### Rotate Around Point (Velocity) / Maths Help

#### JeffreyDriver

• Posts: 2262
Hi,

I have a platform that rotates around a point, but my actor won't ride the platform. It's X value stays the same, though it will move up/down.

Now, I've figured out that this is because the platform doesn't have velocity. It's XY values are just updated so physics aren't working.

So my plan is to use the velocity block with some advanced mathematics to get the platform to rotate around the point, but I'm really stuck on how to achieve this as maths isn't my strong suit (I am dyslexic!)

Any ideas? Thanks.

• Posts: 2716
Do you mean this?

<a href="http://static.stencyl.com/games/37697-0.swf" target="_blank" class="new_win">http://static.stencyl.com/games/37697-0.swf</a>

« Last Edit: October 24, 2017, 03:46:59 pm by LIBERADO »
I'm spanish, excuse me for my bad English.
I'm not a private teacher. Please, post your questions in the public forum.

#### JeffreyDriver

• Posts: 2262
Yes! That's exactly what I'm trying to do.

If I make the same platform move horizontally instead, it works fine.

But if I make it rotate instead as in the example you posted, it doesn't.

I'm working on the assumption that it's because the horizontal one has velocity and so the physics can generate friction,  whereas with the rotating one, it's just the XY values of the platform that are updating (no velocity).

See the issue below:

<a href="http://static.stencyl.com/games/37698-0.swf" target="_blank" class="new_win">http://static.stencyl.com/games/37698-0.swf</a>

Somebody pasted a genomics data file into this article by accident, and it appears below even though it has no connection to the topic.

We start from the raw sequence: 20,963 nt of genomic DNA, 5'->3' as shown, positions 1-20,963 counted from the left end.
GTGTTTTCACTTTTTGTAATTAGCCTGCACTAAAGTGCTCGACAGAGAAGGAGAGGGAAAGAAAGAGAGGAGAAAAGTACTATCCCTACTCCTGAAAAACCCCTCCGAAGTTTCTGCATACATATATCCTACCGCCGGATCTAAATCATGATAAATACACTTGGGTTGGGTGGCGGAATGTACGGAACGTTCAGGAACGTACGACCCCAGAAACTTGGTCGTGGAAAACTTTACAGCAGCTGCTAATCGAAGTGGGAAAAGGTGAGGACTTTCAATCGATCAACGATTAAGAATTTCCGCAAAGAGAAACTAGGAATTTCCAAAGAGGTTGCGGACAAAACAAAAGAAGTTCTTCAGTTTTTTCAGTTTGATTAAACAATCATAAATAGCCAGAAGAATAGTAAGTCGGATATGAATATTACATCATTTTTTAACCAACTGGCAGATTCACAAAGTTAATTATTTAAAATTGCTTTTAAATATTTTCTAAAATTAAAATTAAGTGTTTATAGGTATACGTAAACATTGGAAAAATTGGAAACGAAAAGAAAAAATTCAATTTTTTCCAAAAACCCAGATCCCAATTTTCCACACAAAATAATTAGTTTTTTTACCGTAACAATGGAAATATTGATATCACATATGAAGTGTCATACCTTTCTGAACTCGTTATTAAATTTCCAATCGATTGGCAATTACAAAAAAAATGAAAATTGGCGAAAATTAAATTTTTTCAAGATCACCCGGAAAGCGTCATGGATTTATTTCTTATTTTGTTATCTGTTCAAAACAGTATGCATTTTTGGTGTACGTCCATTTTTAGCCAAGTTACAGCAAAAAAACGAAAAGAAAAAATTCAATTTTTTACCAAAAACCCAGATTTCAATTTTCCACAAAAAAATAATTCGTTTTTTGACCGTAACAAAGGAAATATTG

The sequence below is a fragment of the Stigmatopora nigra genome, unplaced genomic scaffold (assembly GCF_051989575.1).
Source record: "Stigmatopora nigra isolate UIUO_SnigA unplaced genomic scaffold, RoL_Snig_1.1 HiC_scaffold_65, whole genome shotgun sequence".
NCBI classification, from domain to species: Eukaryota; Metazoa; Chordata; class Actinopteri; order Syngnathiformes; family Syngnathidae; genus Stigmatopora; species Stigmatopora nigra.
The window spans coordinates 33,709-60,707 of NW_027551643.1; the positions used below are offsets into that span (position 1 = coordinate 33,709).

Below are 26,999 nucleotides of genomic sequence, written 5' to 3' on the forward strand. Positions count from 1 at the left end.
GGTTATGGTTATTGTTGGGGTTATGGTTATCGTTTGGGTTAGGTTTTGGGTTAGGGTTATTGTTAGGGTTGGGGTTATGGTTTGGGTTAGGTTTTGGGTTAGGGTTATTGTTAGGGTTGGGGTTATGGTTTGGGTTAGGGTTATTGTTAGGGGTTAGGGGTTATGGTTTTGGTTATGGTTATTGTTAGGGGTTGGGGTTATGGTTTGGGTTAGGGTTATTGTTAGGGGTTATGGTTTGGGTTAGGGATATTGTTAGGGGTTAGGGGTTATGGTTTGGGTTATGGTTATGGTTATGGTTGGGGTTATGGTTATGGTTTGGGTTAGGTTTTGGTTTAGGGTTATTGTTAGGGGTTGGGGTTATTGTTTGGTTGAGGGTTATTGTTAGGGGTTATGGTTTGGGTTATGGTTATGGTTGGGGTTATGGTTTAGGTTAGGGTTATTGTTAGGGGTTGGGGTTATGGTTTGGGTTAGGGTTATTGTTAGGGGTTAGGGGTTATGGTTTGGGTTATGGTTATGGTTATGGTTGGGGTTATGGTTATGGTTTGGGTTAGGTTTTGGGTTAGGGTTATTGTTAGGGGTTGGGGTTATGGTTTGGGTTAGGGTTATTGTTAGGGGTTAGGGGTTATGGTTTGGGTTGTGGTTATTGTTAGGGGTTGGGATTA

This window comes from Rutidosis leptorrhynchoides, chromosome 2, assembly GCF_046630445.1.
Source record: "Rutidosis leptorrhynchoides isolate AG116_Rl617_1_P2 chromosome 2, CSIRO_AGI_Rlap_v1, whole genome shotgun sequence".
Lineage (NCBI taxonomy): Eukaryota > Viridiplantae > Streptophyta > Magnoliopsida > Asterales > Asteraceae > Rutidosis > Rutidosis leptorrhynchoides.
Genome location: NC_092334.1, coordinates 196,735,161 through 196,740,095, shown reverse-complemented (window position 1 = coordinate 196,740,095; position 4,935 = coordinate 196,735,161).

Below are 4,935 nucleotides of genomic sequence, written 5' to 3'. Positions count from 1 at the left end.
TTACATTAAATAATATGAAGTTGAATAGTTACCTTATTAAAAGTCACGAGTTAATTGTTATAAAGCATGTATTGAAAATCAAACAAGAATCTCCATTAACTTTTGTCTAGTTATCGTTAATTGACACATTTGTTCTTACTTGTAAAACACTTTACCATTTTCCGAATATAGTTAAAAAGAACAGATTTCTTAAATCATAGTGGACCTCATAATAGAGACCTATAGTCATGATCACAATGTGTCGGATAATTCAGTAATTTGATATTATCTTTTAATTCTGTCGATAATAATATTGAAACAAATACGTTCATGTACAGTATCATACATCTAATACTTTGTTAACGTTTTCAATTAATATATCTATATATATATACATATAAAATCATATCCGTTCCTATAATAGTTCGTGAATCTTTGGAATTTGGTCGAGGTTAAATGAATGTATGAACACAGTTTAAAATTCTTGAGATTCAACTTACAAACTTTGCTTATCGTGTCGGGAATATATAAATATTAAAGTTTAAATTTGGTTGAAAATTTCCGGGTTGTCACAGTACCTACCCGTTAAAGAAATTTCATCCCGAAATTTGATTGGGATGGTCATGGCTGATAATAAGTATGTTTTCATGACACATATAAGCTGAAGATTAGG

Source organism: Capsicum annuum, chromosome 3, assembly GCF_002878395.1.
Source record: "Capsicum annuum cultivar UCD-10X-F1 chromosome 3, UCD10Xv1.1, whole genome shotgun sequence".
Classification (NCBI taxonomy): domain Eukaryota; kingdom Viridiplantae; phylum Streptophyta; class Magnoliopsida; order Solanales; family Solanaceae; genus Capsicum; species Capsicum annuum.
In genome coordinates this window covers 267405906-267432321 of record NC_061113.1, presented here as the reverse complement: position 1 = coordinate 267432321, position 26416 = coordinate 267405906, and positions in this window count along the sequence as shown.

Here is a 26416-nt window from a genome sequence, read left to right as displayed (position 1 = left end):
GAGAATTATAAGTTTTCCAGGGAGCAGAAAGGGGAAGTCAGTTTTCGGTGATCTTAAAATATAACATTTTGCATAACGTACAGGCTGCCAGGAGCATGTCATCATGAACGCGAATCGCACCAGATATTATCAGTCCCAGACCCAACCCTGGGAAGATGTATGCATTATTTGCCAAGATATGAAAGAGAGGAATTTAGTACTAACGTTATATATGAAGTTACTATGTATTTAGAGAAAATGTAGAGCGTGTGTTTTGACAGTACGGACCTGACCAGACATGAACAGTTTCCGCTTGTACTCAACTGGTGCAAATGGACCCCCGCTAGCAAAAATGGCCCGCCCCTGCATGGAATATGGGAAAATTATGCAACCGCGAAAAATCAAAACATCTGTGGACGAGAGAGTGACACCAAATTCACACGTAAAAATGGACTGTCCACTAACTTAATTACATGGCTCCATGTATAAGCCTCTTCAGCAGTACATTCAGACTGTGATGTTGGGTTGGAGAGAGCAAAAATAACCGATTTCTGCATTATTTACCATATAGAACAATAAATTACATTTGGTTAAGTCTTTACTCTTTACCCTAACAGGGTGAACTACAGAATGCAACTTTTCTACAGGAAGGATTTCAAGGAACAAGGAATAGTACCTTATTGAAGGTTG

« Last Edit: October 24, 2017, 04:47:49 pm by JeffreyDriver »

• Posts: 2716
I'm really stuck on how to achieve this as maths isn't my strong suit (I am dyslexic!)
A very easy way to do it without using math is installing the great Joints Extension and creating a revolute joint in each platform:
Then set the STAR actor to "Cannot be pushed" and use the "set turning speed" block to rotate it.

« Last Edit: October 24, 2017, 04:14:20 pm by LIBERADO »
I'm spanish, excuse me for my bad English.
I'm not a private teacher. Please, post your questions in the public forum.

#### JeffreyDriver

• Posts: 2262

If anyone reading this does know the mathematics of what I'm trying to do, I'd still be interested in knowing.

• Posts: 2716
I don't know what problem you have with the Joints extension solution, but I can assure you that for this purpose, using joints is much easier, faster and reliable than using math, and you would have to use only one block instead of dozens of blocks. On the contrary, If you prefer a math solution for this case, then you are choosing the longest, most complex and problematic way. However, if you want, I can give you the project file of the same example made with mathematics instead of with Joints. In fact, I have it done too, and it works. But due to it has a certain complexity, I will not be able to explain how its mathematical formulas work.
First I did it with math, and although it works well, later I realized that doing it with Joints is much better.

« Last Edit: October 24, 2017, 05:47:32 pm by LIBERADO »
I'm spanish, excuse me for my bad English.